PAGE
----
# A Convex Optimization Approach to Dynamic Programming in Continuous State and Action Spaces

## Abstract

In this paper, a convex optimization-based method is proposed for numerically solving dynamic programs in continuous state and action spaces. The key idea is to approximate the output of the Bellman operator at a particular state by the optimal value of a convex program. The approximate Bellman operator has a computational advantage because it involves a convex optimization problem in the case of control-affine systems and convex costs. Using this feature, we propose a simple dynamic programming algorithm to evaluate the approximate value function at pre-specified grid points by solving convex optimization problems in each iteration. We show that the proposed method approximates the optimal value function with a uniform convergence property in the case of convex optimal value functions. We also propose an interpolation-free design method for a control policy, of which performance converges uniformly to the optimum as the grid resolution becomes finer. When a nonlinear control-affine system is considered, the convex optimization approach provides an approximate policy with a provable suboptimality bound. For general cases, the proposed convex formulation of dynamic programming operators can be modified as a nonconvex bilevel program, in which the inner problem is a linear program, without losing the uniform convergence properties.

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1. However, our method is suitable for problems with high-dimensional action spaces.

2. More precisely, the set $${\mathcal {U}}({\varvec{x}})$$ needs to be represented by convex inequalities, i.e., there exist functions $$a_k: {\mathcal {X}} \times {\mathbb {R}}^m \rightarrow {\mathbb {R}}$$ and $$b_k: {\mathcal {X}} \rightarrow {\mathbb {R}}$$ such that

\begin{aligned} {\mathcal {U}}({\varvec{x}}) := \{ {\varvec{u}} \in {\mathbb {R}}^m : a_k ({\varvec{x}}, {\varvec{u}}) \le b_k({\varvec{x}}), k=1, \ldots , N_{ineq}\}, \end{aligned}

where $${\varvec{u}} \mapsto a_k ({\varvec{x}}, {\varvec{u}})$$ is a convex function for each fixed $${\varvec{x}} \in {\mathcal {X}}$$ and each k.

3. Note that the convexity of v is unused in the second part of the proof of Proposition 3.1. Thus, it is valid in the nonconvex case.

5. The CPU time increases superlinearly with the number of grid points. This is because the size of the optimization problem (5) also increases with the grid size. Note that the problem size is invariant when using the bi-level method in Sect. 4.2. Thus, in that case the CPU time scales linearly as shown in Table 3.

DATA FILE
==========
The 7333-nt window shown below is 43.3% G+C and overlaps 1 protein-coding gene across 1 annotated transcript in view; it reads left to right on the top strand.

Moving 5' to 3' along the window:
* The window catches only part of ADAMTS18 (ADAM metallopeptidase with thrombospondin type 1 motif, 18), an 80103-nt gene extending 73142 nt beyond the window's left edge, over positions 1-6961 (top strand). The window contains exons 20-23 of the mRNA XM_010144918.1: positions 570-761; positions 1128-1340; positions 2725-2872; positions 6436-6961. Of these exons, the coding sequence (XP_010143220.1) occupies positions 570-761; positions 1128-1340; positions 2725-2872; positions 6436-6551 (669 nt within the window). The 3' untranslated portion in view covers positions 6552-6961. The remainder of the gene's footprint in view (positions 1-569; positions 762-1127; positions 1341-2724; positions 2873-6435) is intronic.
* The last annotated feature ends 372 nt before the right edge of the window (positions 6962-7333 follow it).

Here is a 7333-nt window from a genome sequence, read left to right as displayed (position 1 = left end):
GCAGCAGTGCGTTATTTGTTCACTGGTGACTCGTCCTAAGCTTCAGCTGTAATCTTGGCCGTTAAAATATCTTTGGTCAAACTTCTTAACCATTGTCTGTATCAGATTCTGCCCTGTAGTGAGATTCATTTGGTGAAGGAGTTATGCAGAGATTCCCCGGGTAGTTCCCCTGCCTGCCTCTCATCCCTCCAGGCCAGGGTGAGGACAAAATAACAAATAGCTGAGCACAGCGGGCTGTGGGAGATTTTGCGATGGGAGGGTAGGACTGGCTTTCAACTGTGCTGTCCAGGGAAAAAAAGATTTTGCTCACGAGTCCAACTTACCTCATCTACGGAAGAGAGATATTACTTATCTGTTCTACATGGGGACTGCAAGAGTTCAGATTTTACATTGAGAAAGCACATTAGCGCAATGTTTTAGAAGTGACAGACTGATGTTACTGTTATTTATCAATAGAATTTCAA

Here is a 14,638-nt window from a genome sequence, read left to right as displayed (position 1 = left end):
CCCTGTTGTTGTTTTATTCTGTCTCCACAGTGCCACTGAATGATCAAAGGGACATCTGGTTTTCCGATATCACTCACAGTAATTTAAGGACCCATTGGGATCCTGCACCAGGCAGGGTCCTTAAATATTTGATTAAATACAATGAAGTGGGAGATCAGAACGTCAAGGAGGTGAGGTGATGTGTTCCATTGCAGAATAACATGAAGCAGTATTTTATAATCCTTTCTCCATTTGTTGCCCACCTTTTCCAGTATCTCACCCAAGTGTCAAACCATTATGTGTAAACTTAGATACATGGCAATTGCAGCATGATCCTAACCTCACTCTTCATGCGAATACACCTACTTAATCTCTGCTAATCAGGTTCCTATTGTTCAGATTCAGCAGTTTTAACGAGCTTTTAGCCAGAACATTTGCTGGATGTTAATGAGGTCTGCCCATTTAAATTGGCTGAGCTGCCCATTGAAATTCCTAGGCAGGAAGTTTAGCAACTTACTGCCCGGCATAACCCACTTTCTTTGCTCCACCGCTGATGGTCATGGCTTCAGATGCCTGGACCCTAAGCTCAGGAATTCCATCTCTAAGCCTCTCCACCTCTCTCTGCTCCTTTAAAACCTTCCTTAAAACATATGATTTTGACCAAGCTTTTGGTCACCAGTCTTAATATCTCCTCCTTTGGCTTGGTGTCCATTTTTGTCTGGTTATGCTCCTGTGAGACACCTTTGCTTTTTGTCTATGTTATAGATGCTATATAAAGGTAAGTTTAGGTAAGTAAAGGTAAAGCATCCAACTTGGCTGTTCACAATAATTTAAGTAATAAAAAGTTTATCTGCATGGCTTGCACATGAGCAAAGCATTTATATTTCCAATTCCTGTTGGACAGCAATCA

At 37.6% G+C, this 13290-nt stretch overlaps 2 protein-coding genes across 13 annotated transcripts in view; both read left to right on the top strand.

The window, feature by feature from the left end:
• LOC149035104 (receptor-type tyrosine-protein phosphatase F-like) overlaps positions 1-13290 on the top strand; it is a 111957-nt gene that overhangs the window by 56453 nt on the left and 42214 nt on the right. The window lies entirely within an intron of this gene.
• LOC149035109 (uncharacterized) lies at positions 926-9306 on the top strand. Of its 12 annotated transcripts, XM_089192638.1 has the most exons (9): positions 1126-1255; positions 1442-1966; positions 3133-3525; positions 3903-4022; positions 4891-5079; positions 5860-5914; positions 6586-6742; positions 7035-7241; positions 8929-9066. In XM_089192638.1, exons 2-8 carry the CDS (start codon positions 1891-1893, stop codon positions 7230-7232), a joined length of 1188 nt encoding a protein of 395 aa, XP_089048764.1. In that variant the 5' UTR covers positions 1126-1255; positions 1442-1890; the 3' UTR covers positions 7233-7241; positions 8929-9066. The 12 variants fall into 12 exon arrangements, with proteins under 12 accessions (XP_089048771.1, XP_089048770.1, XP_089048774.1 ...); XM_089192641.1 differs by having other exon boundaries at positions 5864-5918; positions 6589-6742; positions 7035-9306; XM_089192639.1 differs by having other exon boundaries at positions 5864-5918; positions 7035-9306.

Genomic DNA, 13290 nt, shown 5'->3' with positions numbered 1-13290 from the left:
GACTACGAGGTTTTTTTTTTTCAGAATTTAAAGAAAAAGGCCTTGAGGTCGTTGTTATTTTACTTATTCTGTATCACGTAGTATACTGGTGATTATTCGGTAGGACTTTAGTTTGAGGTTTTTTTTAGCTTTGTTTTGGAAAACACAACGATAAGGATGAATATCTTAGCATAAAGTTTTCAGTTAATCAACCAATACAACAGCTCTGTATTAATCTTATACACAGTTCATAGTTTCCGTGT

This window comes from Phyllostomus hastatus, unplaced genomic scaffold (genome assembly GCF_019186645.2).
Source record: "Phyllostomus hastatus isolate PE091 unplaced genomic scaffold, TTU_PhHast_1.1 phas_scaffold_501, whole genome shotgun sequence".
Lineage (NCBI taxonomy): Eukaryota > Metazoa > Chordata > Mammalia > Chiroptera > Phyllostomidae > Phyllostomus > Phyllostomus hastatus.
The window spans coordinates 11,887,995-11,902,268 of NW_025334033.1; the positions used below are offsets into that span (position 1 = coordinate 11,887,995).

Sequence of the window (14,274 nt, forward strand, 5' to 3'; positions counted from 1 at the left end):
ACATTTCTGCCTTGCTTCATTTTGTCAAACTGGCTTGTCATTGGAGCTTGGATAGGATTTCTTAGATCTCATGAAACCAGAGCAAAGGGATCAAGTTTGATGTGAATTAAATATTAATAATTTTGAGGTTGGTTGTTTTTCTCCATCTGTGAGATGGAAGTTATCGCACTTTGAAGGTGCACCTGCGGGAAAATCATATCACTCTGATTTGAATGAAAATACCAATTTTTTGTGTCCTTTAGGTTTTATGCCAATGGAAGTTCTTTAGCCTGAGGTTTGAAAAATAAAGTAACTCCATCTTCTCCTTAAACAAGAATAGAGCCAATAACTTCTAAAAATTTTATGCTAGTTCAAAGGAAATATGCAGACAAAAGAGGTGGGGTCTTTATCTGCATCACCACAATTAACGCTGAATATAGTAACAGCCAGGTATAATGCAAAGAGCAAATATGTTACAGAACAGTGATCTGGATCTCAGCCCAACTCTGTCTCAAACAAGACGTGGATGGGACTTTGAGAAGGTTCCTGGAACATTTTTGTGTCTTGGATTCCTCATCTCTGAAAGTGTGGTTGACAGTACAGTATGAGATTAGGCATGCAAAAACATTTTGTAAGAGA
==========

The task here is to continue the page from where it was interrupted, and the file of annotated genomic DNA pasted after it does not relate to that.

6. The observation of the second-order empirical convergence rate is consistent with our theoretical result since Theorem 3.1 only suggests that the suboptimality gap decreases with the first-order rate. Thus, the actual convergence rate can be higher than the convergence rate for the suboptimality gap.

7. To compute the optimal value function, we used the method in Sect. 4.2 discretizing the action space with 1001 equally spacing grid points.

8. The forward reachable set can be over-approximated in an analytical way, particularly when a loose approximation is allowed. For a high quality of approximation, one may use advanced computational techniques with semidefinite approximation  and ellipsoidal approximation , among others.

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## Acknowledgements

This work was supported in part by the Creative-Pioneering Researchers Program through SNU, the National Research Foundation of Korea funded by the MSIT (2020R1C1C1009766), and Samsung Electronics.

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Correspondence to Insoon Yang.

Communicated by Lars Grüne.

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## Appendix: State Space Discretization Using a Rectilinear Grid

### Appendix: State Space Discretization Using a Rectilinear Grid

In this appendix, we provide a concrete way to discretize the state space using a rectilinear grid. The construction below satisfies all the conditions in Sect. 2.3.

1. 1.

Choose a convex compact set $${\mathcal {Z}}_0 := [\underline{{\varvec{x}}}_{0, 1}, \overline{{\varvec{x}}}_{0, 1}] \times [\underline{{\varvec{x}}}_{0, 2}, \overline{{\varvec{x}}}_{0, 2}] \times \cdots \times [\underline{{\varvec{x}}}_{0, n}, \overline{{\varvec{x}}}_{0, n}]$$, and discretize it using an n-dimensional rectilinear grid. Set $$t \leftarrow 0$$.

2. 2.

Compute (or over-approximate) the forward reachable setFootnote 8

\begin{aligned} R_{t} := \big \{ f({\varvec{x}}, {\varvec{u}}, {\varvec{\xi }}) : {\varvec{x}} \in {\mathcal {Z}}_{t}, {\varvec{u}} \in {\mathcal {U}}({\varvec{x}}), {\varvec{\xi }} \in \varXi \big \}. \end{aligned}
3. 3.

Choose a convex compact set $${\mathcal {Z}}_{t+1} := [\underline{{\varvec{x}}}_{t+1, 1}, \overline{{\varvec{x}}}_{t+1, 1}] \times [\underline{{\varvec{x}}}_{t+1, 2}, \overline{{\varvec{x}}}_{t+1, 2}] \times \cdots \times [\underline{{\varvec{x}}}_{t+1, n}, \overline{{\varvec{x}}}_{t+1, n}]$$ such that $$R_t \subseteq {\mathcal {Z}}_{t+1}$$.

4. 4.

Expand the rectilinear grid to fit $${\mathcal {Z}}_{t+1}$$.

5. 5.

Stop if $$t+1 = K$$; otherwise, set $$t \leftarrow t+1$$ and go to Step 2.

We can then choose $${\mathcal {C}}_i$$ as each grid cell. We label $${\mathcal {C}}_i$$ so that $$\bigcup _{i=1}^{N_{{\mathcal {C}}, t}} {\mathcal {C}}_i = {\mathcal {Z}}_t$$ for all t. A two-dimensional example is shown in Fig. 1. This construction approach was used in Sects. 5.1 and 5.3.

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